the Saudi government is indeed behind the murder of journalist Jamal
Khashoggi there should be consequences—political, military,
economic, and reputational.
President Trump begs to differ. His reaction to questions about
whether the United States would cut off arms sales to Saudi Arabia if
Riyadh is proven to be behind the killing of Khashoggi has been to
say that he does not want to jeopardize
the alleged $110 billion in arms deals his administration has struck
with the Saudi regime, and the U.S. jobs that come with them.
his recent interview
with CBS 60 Minutes, Trump specifically cites the needs of U.S.
weapons manufacturers as reasons to keep U.S. arms flowing to the
Saudi regime, even if it ends up being responsible for the murder of
are ordering military equipment. Everybody in the world wanted that
order. Russia wanted it, China wanted it, we wanted it…I tell
you what I don’t wanna do. Boeing, Lockheed, Raytheon, all
these [companies]…I don’t wanna hurt jobs. I don’t
wanna lose an order like that.
tells CBS’s Leslie Stahl that “there are other ways of
punishing” Saudi Arabia without cutting of U.S. arms sales, but
he fails to specify what those might be.
of what ultimately happened to Khashoggi, continuing U.S. arms sales
and military support to Saudi Arabia under current circumstances is
immoral. Jobs should not be an excuse to arm a murderous regime that
not only may be behind the assassination of a U.S. resident and
respected commentator but is responsible for thousands
of civilian casualties
in its three-and-one-half-year military intervention in Yemen—the
majority killed with U.S-supplied bombs and combat aircraft and U.S.
refueling and targeting assistance.
Khashoggi case merely underscores the approach of Saudi Crown Prince
Mohammed bin Salman, the power behind the throne in Riyadh who is the
most ruthless and reckless leader in Saudi history. Rep. Ted Lieu
(D-CA), one of a growing list of congressional critics of the regime,
that the actions of the Saudi/UAE coalition in Yemen “look like
war crimes.” And the impacts go well beyond the indiscriminate
air strikes that have targeted hospitals, civilian market places,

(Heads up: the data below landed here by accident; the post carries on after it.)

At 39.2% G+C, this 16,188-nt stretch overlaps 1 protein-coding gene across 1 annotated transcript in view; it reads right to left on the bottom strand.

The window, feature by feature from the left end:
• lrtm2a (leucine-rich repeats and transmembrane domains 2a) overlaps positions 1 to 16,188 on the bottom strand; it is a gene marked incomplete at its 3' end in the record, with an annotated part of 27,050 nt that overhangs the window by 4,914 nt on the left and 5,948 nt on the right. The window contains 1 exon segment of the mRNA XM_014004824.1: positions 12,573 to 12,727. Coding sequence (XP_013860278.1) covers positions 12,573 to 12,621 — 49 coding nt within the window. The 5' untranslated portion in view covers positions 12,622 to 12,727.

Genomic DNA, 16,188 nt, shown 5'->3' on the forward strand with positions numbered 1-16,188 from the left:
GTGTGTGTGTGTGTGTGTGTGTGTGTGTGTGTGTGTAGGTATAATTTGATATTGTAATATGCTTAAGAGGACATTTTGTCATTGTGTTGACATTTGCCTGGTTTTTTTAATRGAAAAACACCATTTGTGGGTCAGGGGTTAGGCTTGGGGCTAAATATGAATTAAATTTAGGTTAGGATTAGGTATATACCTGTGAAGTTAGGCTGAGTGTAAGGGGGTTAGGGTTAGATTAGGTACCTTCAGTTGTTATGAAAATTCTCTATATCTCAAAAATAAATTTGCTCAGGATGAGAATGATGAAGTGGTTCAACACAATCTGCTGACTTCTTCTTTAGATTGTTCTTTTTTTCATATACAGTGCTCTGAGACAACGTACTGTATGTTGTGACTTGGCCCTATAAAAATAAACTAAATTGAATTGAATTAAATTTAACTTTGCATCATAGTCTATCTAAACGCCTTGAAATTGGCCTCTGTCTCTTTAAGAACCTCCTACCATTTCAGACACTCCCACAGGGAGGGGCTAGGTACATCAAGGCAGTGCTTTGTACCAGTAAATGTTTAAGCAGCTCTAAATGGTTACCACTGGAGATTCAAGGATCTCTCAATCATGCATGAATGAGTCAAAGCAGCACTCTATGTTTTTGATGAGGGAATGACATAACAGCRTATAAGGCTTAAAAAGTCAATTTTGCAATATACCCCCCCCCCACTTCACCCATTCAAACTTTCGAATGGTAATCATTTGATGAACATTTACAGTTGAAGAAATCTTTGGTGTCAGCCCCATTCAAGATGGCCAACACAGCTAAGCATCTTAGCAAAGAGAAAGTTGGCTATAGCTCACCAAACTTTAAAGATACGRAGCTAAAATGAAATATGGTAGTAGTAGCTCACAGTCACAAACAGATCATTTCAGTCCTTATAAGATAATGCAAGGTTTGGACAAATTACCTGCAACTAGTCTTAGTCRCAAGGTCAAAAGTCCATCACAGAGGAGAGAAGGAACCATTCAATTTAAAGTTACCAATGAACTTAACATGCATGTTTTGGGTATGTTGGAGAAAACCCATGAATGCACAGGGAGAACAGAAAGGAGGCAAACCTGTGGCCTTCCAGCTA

funerals, a wedding, and most recently a school
carrying 40 children. Saudi Arabia and the UAE are also spearheading
a partial blockade that has made it extremely difficult to get
urgently need humanitarian assistance to Yemenis who desperately need
it, putting millions
on the brink of starvation. And their bombings of water treatment
plants and other civilian infrastructure are responsible for the most
of cholera in recent memory, a totally preventable consequence of the
if it were acceptable to favor jobs over human rights in this case,
the economic benefits are in fact marginal. Trump strongly implies
that if the United States were to cut off arms sales to Saudi Arabia,
the $110 billion arms “deal” he has made with Riyadh
would be in jeopardy. But as the fact checker for The
the idea that there ever was a $110 billion arms deal is “fake
news.” It is a public relations figure cooked up by the Trump
administration that combines offers made under the Obama
administration, a few new deals, and a long wish list of sales that
may never materialize.
reality, since Trump took office, Saudi Arabia has signed commitments
for about $14.5
in U.S. weaponry, only slightly more than 10% of the $110 billion
figure Trump boasts about at every opportunity.
cite one pertinent example, the precision-guided bomb sale to Saudi
Arabia that the Trump administration green-lighted last year will
support at most a few thousand jobs in an economy that employs
over 125 million people.
procurement generates fewer
than virtually any other form of economic activity, and many of the
jobs associated with U.S. arms sales are created overseas in the
purchasing nation as a condition of the sale. For example, as part of
Mohammed bin Salman’s much-touted economic plan, the goal is to
have a full 50%
of the work generated by Saudi arms imports done in the kingdom by
2030. U.S. firms are already jumping to comply with this mandate by
setting up subsidiaries in Saudi Arabia and signing off on the
assembly of U.S.-supplied weapons there.
claim that Russia or China will quickly swoop in to grab any arms
deal the United States declines to conclude with the Saudi regime is
also suspect. The Saudi arsenal is heavily dependent on U.S.- and
UK-supplied weaponry. It would take many years and tens of billions
of dollars to change course in any meaningful way—money that
Riyadh can ill afford as it hemorrhages money for its brutal war in
Yemen and tries to cope with unstable oil prices. It’s always
possible that the Saudi military would make a token purchase from
Russia or China to send a signal, but the idea that the United States
would lose out on a huge volume of arms sales as a result is unlikely
in the extreme.
are other ways to promote jobs in the United States that do not
involve accepting blood money from the Saudi regime. Congress should
not be dissuaded from doing the right thing due to false claims about
the economic benefits of the U.S.-Saudi arms trade.
ball is now in the congressional court, where bipartisan opposition
to the Trump administration’s cozy relationship with Saudi
Arabia is growing. Most recently the House is seeking
to end U.S. support for the Saudi-led war in Yemen under the War
Powers Resolution, an effort led by Mark Pocan (D-WI), Ro Khanna
(D-CA), and Adam Smith (D-WA) and co-sponsored by a bipartisan group
of dozens of their colleagues. There will also be strong opposition
to a long-discussed sale of precision-guided U.S. bombs to Saudi
Arabia and the United Arab Emirates once it comes up for formal
case of Jamal Khashoggi is just one of many reasons for the United
States to distance itself from the Saudi regime. The time to act is
This commentary was originally published by LobeLog.com